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New titles just published

by
18 December 2020

A biography of Benedict XVI, Pauline theology, and a look at the Church through its buildings are featured in new titles recently published

Benedict XVI: A life: Volume 1 by Peter Seewald (Bloomsbury, £30 (£27); 978-1-4729-7919-3).

“By any reckoning, the papacy of Pope Benedict XVI was extraordinary, with moments of high drama. Not the least of these was his resignation from office in February 2013, the first papal resignation in 500 years. But who is Joseph Ratzinger? In this definitive biography, based on meticulous historical research and many hours of taped interviews with his subject, Peter Seewald shows the exceptional circumstances in which the exceptionally talented son of a Bavarian policeman became the first German pope for 950 years. In this first volume, covering the years 1927-1965, we witness Joseph Ratzinger’s early days, living above his father's police station. Ratzinger came to adulthood through the years of National Socialism. Though hostile to the rise of Hitler, his family knew well about Dachau and Ratzinger himself was conscripted into the Hitler Youth. Joseph Ratzinger proved to be a man of exceptional intellectual gifts and by the time of the Second Vatican Council (1962-1965) he was already noted as one of the outstanding intellects present and was nominated a ‘peritus’ or theological expert. This was also the time of the start of his friendship with the Swiss theologian Hans Kung who was to become his nemesis. Of his predecessor, Pope Francis has said: ‘Pope Benedict was a great Pope, great for the penetration of his intelligence, great for his important contribution to theology, great for his love of the Church and human beings, great for his virtues and faith.’ Even in this first volume, we begin to understand how this came to be true.”

 


Perspectives on Paul, edited by Scot McKnight and B. J. Oropeza (Baker Academic, £21.99 (£19.79); 978-1-54096-075-7).

“This five-views work brings together an all-star line-up of Pauline scholars to offer a constructive, interdenominational, up-to-date conversation on key issues of Pauline theology. The editors begin with an informative recent history of biblical tradition related to the perspectives on Paul. John M. G. Barclay, A. Andrew Das, James D. G. Dunn, Brant Pitre, and Magnus Zetterholm then discuss how to interpret Paul’s writings and theology, especially the apostle’s view of salvation. The book concludes with an assessment of the perspectives from a pastoral point of view by Dennis Edwards.”

 

 

A History of the Church Through Its Buildings by Allan Doig (OUP, £30 (£27); 978-0-19-957536-7).

The History of the Church through its Buildings takes the reader to meet people who lived through momentous religious changes in the very spaces where the story of the Church took shape. Buildings are about people, the people who conceived, designed, financed, and used them. Their stories become embedded in the very fabric itself, and as the fabric is changed through time in response to changing use, relationships, and beliefs, the architecture becomes the standing history of passing waves of humanity. This process takes on special significance in churches, where the arrangement of the space places members of the community in relationship with one another for the performance of the church’s rites and ceremonies. Moreover, architectural forms and building materials can be used to establish relationships with other buildings in other places and other times. Co-ordinated systems of signs, symbols, and images proclaim beliefs and doctrine, and in a wider sense carry extended narratives of the people and their faith. Looking at the history of the church through its buildings allows us to establish a tangible connection to the lives of the people involved in some of the key moments and movements that shaped that history, and perhaps even a degree of intimacy with them. Standing in the same place where the worshippers of the past preached and taught, or in a space they built as a memorial, touching the stone they placed, or marking their final resting-place, holding a keepsake they treasured or seeing a relic they venerated, probably comes as close to a shared experience with these people as it is possible to come. Perhaps for a fleeting moment at such times their faces may come more clearly into focus.”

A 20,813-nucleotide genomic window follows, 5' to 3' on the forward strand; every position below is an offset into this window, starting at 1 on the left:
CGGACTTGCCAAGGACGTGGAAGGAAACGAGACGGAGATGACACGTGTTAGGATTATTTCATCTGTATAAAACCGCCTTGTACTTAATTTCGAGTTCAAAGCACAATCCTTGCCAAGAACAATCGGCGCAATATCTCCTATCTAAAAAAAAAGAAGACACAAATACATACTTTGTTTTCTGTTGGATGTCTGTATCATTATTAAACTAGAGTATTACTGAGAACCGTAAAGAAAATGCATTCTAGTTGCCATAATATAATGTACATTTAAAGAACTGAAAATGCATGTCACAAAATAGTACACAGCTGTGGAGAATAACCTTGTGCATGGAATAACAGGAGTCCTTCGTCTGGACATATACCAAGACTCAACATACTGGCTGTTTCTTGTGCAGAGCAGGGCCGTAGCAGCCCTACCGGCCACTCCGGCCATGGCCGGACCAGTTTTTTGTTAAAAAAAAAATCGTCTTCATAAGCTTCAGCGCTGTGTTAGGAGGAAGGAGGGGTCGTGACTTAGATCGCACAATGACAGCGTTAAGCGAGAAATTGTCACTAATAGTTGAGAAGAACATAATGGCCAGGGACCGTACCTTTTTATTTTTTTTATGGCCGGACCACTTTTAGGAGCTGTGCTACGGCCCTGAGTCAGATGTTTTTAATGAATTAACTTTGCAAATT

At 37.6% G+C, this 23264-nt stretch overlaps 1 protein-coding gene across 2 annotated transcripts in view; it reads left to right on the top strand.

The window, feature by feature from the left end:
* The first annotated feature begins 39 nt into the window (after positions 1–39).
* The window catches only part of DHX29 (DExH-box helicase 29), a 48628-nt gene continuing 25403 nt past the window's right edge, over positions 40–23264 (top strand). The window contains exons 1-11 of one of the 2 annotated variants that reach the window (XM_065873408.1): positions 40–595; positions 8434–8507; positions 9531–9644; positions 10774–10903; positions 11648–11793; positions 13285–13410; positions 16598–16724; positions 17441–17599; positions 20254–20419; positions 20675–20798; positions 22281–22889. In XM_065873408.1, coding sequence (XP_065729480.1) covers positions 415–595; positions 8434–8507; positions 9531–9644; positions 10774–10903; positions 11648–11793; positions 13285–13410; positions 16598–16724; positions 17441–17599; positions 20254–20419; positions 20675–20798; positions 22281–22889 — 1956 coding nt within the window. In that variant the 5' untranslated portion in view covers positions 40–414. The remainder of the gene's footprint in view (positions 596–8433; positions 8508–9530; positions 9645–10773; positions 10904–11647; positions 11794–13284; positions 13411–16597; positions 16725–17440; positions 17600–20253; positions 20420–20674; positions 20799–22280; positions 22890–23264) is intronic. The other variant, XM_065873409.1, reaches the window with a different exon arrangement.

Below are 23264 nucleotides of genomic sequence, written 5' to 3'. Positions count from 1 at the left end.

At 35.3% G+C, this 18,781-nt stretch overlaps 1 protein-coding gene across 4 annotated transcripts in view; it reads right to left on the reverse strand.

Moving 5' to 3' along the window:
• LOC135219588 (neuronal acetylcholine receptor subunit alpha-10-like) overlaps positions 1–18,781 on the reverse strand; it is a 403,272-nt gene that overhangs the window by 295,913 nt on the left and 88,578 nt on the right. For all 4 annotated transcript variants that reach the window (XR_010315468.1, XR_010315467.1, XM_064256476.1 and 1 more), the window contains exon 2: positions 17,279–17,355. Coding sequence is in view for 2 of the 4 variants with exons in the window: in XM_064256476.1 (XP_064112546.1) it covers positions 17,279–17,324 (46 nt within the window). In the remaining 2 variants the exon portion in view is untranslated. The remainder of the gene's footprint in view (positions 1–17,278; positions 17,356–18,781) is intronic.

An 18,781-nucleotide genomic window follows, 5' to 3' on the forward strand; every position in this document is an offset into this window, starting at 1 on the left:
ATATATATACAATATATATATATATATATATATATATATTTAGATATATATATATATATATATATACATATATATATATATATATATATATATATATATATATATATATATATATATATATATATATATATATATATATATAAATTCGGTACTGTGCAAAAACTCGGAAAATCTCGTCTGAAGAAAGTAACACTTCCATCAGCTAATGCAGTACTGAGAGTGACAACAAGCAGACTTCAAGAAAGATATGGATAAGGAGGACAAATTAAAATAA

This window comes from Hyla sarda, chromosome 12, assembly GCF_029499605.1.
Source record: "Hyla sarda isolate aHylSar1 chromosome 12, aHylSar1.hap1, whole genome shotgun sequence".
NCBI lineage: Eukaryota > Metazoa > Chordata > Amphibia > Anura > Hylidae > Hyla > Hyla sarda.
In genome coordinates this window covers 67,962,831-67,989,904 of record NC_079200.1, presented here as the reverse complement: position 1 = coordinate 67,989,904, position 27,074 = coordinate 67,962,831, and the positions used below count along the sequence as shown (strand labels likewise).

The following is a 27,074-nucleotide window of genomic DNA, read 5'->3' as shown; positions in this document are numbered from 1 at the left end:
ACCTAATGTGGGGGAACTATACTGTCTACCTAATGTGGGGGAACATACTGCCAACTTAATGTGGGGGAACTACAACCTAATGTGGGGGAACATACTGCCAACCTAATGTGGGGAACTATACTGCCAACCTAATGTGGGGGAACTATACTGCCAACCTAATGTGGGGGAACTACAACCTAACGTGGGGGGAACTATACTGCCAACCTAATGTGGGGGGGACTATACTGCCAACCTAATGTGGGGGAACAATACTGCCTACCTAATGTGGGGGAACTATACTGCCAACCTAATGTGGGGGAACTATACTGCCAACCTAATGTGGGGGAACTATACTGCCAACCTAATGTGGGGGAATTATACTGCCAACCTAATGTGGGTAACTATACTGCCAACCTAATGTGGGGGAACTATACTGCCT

Selected by Aude Pasquier, of the Church House Bookshop, which operates the Church Times Bookshop.

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